Sarah Spann Explains Why Diarrhoea Happens & How to Manage It
Diarrhoea is classified as watery, loose stool. They become this way when fluid is not able to be absorbed from the food in your bowel, or extra fluid leaks into the bowel. This can occur for many different reasons, but it is generally due to a viral or bacterial infection. However, if it comes and goes regularly, or lasts for a longer period of time, you know it’s chronic diarrhoea. In this case, the diarrhoea is a symptom of an underlying problem.
Causes of Diarrhoea
Some conditions that can cause diarrhoea are:
- Coeliac disease
- Irritable Bowel Syndrome
- Chron’s disease
- Food allergy/intolerance
These problems require medical attention, so diarrhoea must be investigated. But there are some natural things you can do while you are suffering to help with your recovery.
Natural Ways To Treat Diarrhoea
Some of the natural ways to treat diarrhoea are as follows:
The main concern with diarrhoea is dehydration, as you are not absorbing any fluids and are also releasing too much of what is being consumed. So the most important thing to do while you are experiencing diarrhoea (aside from seeing your medical practitioner), is to make sure you have enough fluids. Oral rehydration fluid preparations contain electrolytes, which replace the minerals your body is losing, and can be frequently sipped on.
However, drinks like Gatorade and Powerade will NOT help, as they are the wrong osmolarity - meaning that the ratio of salt to sugar is not suitable for re-hydration due to diarrhoea. Water, broths and herbal teas are also helpful. It is really important to keep trying to drink, even if it is difficult. Dehydration can be very serious, so definitely watch that one.
If the diarrhoea seems to come and go regularly, then it is a good idea to investigate possible food allergies or intolerances. Keeping a diet/symptom diary is a good start. I do offer food intolerance testing, which I find helpful because it narrows down the foods you need to avoid.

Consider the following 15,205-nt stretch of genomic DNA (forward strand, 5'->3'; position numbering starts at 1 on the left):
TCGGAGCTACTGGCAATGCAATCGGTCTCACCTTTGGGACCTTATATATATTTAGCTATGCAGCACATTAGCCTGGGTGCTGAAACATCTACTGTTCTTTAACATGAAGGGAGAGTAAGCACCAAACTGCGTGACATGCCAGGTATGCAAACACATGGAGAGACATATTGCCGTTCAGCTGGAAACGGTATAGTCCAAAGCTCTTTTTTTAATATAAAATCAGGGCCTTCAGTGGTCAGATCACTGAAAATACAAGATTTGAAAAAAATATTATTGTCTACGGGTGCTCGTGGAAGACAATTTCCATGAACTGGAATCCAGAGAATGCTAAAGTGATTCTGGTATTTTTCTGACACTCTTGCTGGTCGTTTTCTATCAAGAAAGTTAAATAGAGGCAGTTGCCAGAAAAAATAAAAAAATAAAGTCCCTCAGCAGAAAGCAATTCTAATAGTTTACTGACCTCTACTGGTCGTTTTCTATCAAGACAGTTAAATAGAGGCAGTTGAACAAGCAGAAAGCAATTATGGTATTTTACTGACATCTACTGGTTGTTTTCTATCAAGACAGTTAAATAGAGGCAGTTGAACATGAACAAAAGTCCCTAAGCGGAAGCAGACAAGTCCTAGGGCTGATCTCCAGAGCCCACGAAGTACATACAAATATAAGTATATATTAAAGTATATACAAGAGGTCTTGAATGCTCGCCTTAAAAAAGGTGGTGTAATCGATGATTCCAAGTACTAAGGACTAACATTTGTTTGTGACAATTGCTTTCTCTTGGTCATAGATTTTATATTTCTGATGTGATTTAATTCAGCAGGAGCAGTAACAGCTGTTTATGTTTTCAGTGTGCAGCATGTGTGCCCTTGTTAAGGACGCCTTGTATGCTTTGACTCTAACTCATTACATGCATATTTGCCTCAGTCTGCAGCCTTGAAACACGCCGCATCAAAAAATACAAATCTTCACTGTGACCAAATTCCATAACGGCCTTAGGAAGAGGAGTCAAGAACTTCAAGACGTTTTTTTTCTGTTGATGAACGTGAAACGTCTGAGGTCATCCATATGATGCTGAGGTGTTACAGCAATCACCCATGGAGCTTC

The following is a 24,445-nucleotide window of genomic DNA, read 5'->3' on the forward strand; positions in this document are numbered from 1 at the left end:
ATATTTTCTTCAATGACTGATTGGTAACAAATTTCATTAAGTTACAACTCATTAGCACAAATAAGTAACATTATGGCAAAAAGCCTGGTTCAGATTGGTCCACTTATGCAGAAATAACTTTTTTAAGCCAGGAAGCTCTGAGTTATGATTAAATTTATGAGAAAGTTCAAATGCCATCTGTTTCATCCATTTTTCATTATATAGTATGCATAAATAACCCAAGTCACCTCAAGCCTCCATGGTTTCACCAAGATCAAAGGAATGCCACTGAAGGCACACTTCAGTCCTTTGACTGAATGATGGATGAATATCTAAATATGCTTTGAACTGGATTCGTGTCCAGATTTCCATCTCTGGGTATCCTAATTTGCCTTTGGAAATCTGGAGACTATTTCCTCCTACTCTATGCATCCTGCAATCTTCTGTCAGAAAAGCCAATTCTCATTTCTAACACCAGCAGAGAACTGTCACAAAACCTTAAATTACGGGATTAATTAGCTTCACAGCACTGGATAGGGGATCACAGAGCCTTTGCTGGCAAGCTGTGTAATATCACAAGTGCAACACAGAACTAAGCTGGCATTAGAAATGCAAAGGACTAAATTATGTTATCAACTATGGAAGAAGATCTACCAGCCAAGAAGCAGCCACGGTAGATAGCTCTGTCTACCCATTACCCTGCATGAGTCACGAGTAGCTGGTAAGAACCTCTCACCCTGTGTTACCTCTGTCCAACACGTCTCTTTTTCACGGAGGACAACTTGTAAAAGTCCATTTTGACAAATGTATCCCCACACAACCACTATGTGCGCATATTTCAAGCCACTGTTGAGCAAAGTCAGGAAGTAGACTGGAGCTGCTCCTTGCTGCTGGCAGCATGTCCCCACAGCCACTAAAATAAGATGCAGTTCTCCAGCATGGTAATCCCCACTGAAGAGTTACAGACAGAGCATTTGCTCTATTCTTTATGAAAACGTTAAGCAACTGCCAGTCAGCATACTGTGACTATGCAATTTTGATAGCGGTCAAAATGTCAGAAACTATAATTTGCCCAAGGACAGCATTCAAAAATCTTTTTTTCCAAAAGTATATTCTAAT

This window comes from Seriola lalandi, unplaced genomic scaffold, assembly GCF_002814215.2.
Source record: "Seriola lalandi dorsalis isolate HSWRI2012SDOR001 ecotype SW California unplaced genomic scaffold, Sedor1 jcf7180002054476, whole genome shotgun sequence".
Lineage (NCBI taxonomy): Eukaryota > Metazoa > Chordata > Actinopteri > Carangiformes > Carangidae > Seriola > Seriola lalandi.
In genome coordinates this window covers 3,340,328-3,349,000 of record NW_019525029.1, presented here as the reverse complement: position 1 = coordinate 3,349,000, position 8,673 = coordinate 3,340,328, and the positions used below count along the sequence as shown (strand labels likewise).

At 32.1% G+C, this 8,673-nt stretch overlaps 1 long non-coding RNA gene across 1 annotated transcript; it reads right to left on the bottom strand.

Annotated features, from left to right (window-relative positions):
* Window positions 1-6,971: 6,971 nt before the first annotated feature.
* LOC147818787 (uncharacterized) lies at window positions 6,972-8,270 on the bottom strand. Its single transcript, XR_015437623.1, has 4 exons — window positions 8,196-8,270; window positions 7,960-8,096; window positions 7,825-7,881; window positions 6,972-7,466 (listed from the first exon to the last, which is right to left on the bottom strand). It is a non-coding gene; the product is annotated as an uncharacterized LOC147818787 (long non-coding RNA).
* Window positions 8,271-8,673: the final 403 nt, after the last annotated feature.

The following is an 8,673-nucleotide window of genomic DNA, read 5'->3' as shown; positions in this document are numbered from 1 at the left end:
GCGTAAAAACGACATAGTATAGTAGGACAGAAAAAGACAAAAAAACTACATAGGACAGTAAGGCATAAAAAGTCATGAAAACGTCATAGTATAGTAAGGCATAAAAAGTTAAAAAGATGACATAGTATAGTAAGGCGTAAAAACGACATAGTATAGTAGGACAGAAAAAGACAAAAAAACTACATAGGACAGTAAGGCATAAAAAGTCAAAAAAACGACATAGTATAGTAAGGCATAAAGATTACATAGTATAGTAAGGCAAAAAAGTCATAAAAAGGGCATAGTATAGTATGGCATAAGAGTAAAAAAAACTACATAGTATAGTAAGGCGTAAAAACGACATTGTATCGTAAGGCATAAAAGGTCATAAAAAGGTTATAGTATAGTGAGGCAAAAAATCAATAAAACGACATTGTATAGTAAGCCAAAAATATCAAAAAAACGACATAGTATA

While you are suffering from diarrhoea, you should avoid aggravating substances like caffeine, soft drinks and alcohol - these also dehydrate you. Dairy, fatty, greasy foods, processed foods with added preservatives, spicy foods and foods that are hard to break down such as raw vegetables can also make the diarrhoea worse. Try to eat slow cooked foods, soups, stews and broths while you are suffering.
Slippery Elm Bark
Another natural remedy which can help is to take slippery elm bark. This coats the lining of the intestines to soothe and protect them from inflammation, and it adds bulk to the stool to help reduce watery diarrhoea. The dose is 1 teaspoon mixed in water twice per day.
A very common cause of diarrhoea is dysbiosis, which means that there is an imbalance in the gut bacteria. An overgrowth of a certain type of bacteria can cause diarrhoea.
Probiotics can help balance out the bacteria in the gut and ease diarrhoea – particularly Saccharomyces boulardii, Lactobacillus and Bifidobacteria species.
Having diarrhoea is quite stressful, so it might be hard to tell if you were stressed before it started or you are stressed because of it. Your gut actually has its own nervous system called the enteric nervous system. Stress triggers the release of adrenaline, which causes movement in the large intestine and this is what can cause you to rush to the washroom.
90% of serotonin, your happy, feel-good hormone, is made in the gut. When there is altered serotonin signalling - meaning that too much stays in the gut - this can cause diarrhoea.
It is easier said than done to ‘relax’ while you are suffering from diarrhoea!
Do try to take some deep breaths, maybe listen to some guided meditations, do some yin yoga and rest if you can. Stress and gut symptoms are so closely related, so it will all help.
You can find more about acid reflux here.
About Sarah Spann
Sarah Spann is a Holistic Gut Health Consultant based in Brisbane, Australia. As an author, speaker, clinical nutritionist and wellness coach, she is dedicated to changing the paradigm of gut health and helping her clients to get back the freedom, energy, and vitality their digestive issues have taken away. Sarah’s passion is in empowering people to nurture themselves back to their most vibrant health so they can thrive in their lives.
Sarah was drawn to nutritional medicine after a long history of poor gut health including her diagnosis of celiac disease. With over 10 years of combined personal and clinical experience, and through working with many clients, Sarah has a deep understanding of the unique and holistic approach required to facilitate long-term gut healing.
Sarah’s qualifications include a Bachelor of Health Science (Nutritional Medicine) and Advanced Diploma of Nutritional Medicine. She is a registered nutritionist with the Australian Traditional Medicine Society.
Her work has been featured on Healthline, Food Shopper, and Health Magazine UK, amongst others. She has also featured in many interviews including the Humanley podcast, eHealth Radio Network and Ticker TV.
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